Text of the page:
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The Dangers of the NBA’s Potential Amnesty Clause for the Indiana Pacers

Amongst the many discussions regarding the CBA negotiations that will hopefully lead the Pacers into a positive arena for future opportunities to succeed is the potential return of the league’s one-time amnesty clause. It was brought up in 2005 to give teams luxury cap relief, the Pacers using it on the retiring Reggie Miller. As would be the case if passed, every team would have to honor a player’s contract, but be allowed to shed one player’s contract from their cap space. The proposal takes a nasty turn for the Pacers specifically when the discussion becomes about pure cap relief as opposed to say, luxury tax relief.

The topic was discussed briefly between Bill Simmons and Chad Ford at the end of the May 17th edition of the B.S. Report. Simmons was quick to point out that "it’s a big life raft to throw to the Orlando Magic … if they get that life raft with Gilbert Arenas, it’s completely changes their chances at keeping Dwight Howard." Ford agreed that they’d benefit the most from the clause, to which Simmons quickly responded that they benefit unfairly, that Otis Smith’s reckless spending would essentially be rewarded.

Ford would go on to singled out Indiana’s cap situation, the positive situation they’ve put themselves in that if the clause goes through completely, it gives an unfair advantage to Orlando, Washington, and the Lakers specifically. The three teams that signed Rashard Lewis, Gilbert Arenas, and Ron Artest to lengthy and large contracts would get a free pass for those decisions that would help them remain competitive. While the teams would still have to pay those players, the cap relief they desperately need would suddenly be there.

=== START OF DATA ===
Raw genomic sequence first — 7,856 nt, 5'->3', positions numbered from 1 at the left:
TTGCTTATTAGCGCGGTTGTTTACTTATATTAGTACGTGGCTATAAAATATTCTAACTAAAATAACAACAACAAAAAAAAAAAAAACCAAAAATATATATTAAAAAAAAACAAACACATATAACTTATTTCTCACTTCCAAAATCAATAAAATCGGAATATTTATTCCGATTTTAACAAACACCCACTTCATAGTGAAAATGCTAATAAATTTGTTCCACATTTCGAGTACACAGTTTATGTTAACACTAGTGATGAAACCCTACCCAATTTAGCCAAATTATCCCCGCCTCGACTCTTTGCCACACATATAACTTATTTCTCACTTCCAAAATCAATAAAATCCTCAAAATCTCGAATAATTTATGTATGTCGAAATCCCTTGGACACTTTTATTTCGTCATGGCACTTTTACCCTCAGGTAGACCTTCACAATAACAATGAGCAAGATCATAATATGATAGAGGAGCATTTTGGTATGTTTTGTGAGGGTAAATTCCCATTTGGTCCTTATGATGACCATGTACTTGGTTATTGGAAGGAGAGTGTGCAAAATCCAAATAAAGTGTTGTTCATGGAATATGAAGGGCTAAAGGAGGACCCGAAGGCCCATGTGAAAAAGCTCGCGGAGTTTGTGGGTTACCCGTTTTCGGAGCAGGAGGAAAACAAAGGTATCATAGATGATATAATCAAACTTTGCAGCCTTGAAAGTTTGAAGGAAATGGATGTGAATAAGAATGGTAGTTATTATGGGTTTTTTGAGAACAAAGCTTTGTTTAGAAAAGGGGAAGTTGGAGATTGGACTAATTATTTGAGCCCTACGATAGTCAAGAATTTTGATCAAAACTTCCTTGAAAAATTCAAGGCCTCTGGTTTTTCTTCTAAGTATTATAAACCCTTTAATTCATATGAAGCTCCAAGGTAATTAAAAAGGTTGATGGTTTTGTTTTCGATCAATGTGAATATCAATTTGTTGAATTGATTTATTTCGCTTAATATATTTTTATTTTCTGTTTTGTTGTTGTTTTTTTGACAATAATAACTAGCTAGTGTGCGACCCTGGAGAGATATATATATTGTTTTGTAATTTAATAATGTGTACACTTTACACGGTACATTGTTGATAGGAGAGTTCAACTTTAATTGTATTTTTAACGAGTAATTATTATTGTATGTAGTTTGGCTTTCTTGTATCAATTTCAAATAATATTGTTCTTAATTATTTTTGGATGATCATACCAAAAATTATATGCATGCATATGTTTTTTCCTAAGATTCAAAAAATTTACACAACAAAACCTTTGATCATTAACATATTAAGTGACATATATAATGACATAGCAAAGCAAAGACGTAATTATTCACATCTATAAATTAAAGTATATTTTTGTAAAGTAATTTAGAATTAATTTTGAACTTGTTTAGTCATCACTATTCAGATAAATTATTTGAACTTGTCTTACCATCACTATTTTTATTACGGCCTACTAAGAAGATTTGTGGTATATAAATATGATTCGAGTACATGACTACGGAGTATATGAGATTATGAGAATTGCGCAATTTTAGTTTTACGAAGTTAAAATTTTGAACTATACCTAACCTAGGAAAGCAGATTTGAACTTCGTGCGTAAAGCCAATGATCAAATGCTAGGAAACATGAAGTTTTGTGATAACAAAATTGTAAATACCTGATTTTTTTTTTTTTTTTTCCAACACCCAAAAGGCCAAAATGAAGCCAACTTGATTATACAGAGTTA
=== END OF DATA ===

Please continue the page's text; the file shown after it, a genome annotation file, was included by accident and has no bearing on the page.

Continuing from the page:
But no such help came to the Pacers in wiping out the contracts of Troy Murphy, Mike Dunelavy, Jamaal Tinsley, or T.J. Ford in this way, spending the past four years waiting, waiting, waiting for their relief to come. It isn’t fair to Indiana, who paid dearly for their mistakes; the bloated signings of Jermaine O’Neal, Al Harrington, and the aforementioned Tinsley as well as Stephen Jackson’s contract that the Lakers would get more breaks from the league in shedding the troublesome length on Ron Artest’s contract; much less give a sizeable competitive advantage to the up and coming Wizards all while changing the landscape of the East by giving Orlando a second chance to remain a competitive team. That doesn’t even mention teams like Detroit, Milwaukee, and even New Jersey who would benefit greatly from the clause that the Pacers would not.

This hurts the Pacers not only in this way, but also competitively in the free agency market. Suddenly, it drives up the prices on the suddenly deeper pool of also-rans, while also creating more free agency competition to take away from Indiana’s diminishing advantage from holding out for cap space relief. However, the positive in helping prevent, or at the very least limit, the damage caused to teams like Indiana because of the Amnesty, as Simmons pointed out, is that the league today is different from 2005 when almost every team had a bad contract they had to get out from under.

While bad contracts still exist, teams have started to wise up instead of overspending, and the move wouldn’t benefit as many teams as it did in 2005, the Pacers being perhaps the face of those teams. For a team that languished in irrelevancy for years because of contract issues, I hope to be forgiven for wanting no teams to get a Get Out of Jail Free card for the same crimes the Pacers have finally been pardoned for.